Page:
On Wednesday, Congress voted to raise the national debt ceiling by $2.5 trillion to avoid default and a potential global economic crisis.
According to USA Today, the House approved the legislation in a vote of 221-209, just hours after the Senate passed the bill in a 50-49 party-line vote. The increase is expected to last until 2023.
At present, the national debt stands at just over $29 trillion.
President Joe Biden, who is expected to sign the bill once it reaches his desk, signed a bill last week to fast-track raising the country’s debt limit.
The United States pays its debts when they are due. That’s why today, I signed a bill to fast-track the process to raise our debt limit. pic.twitter.com/Rx4MNC1XS9— President Biden (@POTUS) December 11, 2021
Treasury Secretary Janet Yellen notified lawmakers that the U.S. would have reached its debt ceiling by Wednesday had the bill not been passed. Meanwhile, Treasury Department officials and experts warned that not passing the legislation would have resulted in the government defaulting on the national debt, bringing about a global recession.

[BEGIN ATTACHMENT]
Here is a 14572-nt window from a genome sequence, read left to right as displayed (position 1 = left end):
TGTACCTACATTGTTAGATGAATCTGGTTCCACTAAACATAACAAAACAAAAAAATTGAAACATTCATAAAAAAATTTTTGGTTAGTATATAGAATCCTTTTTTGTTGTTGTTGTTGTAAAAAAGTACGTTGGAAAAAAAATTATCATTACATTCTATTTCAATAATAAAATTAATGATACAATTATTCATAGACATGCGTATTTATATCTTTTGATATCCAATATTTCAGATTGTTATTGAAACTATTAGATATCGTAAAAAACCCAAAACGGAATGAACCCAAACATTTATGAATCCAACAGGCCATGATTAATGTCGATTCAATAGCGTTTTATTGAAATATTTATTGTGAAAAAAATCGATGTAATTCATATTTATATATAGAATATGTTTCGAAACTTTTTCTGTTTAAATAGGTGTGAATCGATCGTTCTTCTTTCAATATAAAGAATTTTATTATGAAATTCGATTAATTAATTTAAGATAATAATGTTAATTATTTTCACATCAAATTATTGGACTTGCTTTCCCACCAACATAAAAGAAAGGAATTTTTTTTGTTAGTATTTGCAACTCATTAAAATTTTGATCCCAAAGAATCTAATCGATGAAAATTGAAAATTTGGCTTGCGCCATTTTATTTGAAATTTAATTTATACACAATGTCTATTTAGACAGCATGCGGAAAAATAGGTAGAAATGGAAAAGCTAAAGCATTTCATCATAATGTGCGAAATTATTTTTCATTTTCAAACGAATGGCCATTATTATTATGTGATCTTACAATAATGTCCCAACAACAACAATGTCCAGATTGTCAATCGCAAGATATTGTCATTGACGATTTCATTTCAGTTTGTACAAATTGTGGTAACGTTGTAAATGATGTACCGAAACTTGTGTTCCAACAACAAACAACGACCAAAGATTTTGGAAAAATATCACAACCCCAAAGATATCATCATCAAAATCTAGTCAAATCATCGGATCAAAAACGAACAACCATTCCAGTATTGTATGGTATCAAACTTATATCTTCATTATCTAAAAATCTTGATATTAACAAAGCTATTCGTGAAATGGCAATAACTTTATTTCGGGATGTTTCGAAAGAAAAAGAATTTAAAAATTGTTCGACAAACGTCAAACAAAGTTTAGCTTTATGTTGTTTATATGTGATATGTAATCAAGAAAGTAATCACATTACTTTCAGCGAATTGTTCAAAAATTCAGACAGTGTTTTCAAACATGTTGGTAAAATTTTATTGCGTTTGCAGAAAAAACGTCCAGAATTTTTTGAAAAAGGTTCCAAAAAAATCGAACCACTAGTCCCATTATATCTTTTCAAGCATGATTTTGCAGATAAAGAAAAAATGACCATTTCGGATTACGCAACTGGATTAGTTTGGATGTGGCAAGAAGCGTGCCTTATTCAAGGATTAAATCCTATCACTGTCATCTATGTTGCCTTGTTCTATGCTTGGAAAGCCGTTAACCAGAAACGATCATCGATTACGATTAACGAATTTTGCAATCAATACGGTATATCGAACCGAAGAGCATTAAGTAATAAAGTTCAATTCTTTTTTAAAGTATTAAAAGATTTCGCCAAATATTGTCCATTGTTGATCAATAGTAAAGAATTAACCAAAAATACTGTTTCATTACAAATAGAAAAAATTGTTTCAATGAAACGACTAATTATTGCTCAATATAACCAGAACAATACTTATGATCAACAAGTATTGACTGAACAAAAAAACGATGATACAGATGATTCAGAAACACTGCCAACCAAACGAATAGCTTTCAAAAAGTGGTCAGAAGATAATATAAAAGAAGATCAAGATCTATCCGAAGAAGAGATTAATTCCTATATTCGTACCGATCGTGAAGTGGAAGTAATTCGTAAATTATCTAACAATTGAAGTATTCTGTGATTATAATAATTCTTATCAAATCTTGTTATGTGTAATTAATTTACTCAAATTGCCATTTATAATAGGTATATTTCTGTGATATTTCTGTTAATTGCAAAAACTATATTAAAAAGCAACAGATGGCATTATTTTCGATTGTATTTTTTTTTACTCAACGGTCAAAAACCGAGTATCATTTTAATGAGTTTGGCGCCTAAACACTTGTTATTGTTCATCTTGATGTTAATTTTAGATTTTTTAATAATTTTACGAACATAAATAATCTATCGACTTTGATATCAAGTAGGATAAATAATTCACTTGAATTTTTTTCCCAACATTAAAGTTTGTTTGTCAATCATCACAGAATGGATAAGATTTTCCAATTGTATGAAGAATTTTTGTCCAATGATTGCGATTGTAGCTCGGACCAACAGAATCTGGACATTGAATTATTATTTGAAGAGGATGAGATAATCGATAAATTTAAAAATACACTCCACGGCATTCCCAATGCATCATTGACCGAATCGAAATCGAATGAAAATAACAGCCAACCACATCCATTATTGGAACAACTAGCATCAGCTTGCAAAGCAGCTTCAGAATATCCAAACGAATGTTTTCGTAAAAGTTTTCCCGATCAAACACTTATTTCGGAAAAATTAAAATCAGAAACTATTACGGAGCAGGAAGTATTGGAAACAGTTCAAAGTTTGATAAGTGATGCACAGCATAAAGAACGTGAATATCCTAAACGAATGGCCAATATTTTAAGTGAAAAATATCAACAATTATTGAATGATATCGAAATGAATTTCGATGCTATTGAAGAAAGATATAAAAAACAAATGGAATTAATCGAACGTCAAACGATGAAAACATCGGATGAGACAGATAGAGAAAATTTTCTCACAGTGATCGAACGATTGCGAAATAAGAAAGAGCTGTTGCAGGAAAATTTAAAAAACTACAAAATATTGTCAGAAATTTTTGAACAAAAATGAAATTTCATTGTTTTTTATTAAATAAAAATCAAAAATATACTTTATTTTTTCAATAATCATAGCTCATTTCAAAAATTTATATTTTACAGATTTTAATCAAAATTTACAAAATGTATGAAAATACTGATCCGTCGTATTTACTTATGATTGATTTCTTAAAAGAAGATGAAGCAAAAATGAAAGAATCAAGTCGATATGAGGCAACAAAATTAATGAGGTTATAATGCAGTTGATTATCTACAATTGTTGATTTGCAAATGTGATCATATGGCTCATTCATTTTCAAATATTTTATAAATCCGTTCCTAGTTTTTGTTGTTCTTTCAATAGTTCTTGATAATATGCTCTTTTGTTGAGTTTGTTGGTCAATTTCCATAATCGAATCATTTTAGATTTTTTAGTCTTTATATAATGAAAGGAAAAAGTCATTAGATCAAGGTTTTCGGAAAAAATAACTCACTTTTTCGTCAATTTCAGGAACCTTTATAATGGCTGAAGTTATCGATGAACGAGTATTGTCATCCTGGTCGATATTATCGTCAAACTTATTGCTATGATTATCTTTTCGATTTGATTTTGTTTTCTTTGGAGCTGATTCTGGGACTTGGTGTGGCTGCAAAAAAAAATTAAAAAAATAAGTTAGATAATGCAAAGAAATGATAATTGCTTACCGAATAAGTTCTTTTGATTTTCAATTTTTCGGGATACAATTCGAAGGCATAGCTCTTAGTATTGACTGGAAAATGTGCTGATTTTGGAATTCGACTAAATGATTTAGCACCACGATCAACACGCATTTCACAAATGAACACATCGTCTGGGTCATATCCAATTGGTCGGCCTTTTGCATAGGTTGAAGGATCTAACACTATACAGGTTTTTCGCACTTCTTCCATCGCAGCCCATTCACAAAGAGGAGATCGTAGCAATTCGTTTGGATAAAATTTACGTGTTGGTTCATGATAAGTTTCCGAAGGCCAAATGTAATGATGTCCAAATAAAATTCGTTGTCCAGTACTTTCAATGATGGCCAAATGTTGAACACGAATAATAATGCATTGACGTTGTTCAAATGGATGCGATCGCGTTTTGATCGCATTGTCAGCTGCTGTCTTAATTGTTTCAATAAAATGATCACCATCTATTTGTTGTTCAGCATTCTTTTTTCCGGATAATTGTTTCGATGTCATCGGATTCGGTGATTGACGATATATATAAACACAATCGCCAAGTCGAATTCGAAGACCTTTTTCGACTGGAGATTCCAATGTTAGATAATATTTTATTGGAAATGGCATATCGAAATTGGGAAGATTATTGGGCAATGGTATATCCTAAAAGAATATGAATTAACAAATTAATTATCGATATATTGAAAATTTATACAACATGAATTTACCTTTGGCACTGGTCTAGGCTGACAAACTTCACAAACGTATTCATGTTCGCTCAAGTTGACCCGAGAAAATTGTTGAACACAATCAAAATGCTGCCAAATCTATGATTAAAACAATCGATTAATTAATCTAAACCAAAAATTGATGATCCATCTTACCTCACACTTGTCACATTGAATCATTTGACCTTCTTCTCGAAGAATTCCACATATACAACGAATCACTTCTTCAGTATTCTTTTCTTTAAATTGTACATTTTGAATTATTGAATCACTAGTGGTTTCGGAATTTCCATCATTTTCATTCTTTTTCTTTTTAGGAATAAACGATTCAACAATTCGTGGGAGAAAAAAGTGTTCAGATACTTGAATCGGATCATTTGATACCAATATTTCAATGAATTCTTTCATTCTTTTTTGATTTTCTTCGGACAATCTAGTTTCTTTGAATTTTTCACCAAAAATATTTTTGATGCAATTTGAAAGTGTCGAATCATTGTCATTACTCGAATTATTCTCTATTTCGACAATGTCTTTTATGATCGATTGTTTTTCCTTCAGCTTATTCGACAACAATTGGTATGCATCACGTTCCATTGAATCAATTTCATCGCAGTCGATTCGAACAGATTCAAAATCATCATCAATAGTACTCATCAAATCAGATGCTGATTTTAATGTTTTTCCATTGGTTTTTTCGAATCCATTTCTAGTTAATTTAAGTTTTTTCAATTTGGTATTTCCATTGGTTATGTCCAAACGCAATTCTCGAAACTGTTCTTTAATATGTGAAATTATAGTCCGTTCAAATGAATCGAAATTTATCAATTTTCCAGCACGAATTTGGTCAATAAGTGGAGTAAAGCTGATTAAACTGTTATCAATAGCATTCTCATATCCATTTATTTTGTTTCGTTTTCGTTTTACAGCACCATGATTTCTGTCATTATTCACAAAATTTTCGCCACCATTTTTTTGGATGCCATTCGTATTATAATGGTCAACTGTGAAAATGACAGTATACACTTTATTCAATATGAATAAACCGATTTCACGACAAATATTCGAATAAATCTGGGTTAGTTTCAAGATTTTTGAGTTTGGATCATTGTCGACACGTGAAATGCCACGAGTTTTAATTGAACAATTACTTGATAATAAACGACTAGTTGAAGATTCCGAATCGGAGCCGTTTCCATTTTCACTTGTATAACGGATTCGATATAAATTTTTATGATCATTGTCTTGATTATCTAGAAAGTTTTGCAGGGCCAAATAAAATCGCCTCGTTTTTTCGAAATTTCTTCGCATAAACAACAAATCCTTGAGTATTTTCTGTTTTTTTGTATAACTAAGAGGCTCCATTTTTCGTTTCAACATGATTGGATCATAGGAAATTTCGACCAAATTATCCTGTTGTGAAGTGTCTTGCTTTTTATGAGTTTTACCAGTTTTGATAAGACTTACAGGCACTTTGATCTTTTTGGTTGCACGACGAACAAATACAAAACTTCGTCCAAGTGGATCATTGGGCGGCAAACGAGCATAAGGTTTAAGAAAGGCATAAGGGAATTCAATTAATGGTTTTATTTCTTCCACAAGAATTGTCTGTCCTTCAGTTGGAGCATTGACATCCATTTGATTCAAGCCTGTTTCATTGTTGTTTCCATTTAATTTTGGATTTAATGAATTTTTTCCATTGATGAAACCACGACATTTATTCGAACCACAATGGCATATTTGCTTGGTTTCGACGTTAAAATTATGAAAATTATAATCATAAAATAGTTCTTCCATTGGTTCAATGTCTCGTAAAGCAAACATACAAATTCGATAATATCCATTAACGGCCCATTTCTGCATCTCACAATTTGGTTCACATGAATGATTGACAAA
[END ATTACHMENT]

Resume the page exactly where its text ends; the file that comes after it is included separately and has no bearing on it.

The vote comes after months of debate between Republicans and Democrats. While some Republicans opposed raising the national debt ceiling, Democrats called the increase necessary.
In October, as The Daily Wire reported, Sen. Senate Minority Leader Mitch McConnell offered Democrats a short-term suspension to the debt-ceiling so that they could come up with a more permanent solution. They had a December deadline.
“This will moot Democrats’ excuses about the time crunch they created and give the unified Democratic government more than enough time to pass standalone debt limit legislation through reconciliation,” McConnell said in a statement at the time.
“Alternatively, if Democrats abandon their efforts to ram through another historically reckless taxing and spending spree that will hurt families and help China, a more traditional bipartisan governing conversation could be possible,” he continued.
In 2019, Congress suspended the debt ceiling until August 1, 2021, as the nation reached its debt limit.
Photo courtesy: Harold Mendoza/Unsplash
Milton Quintanilla is a freelance writer. He is also the co-hosts of the For Your Soul podcast, which seeks to equip the church with biblical truth and sound doctrine. Visit his blog Blessed Are The Forgiven.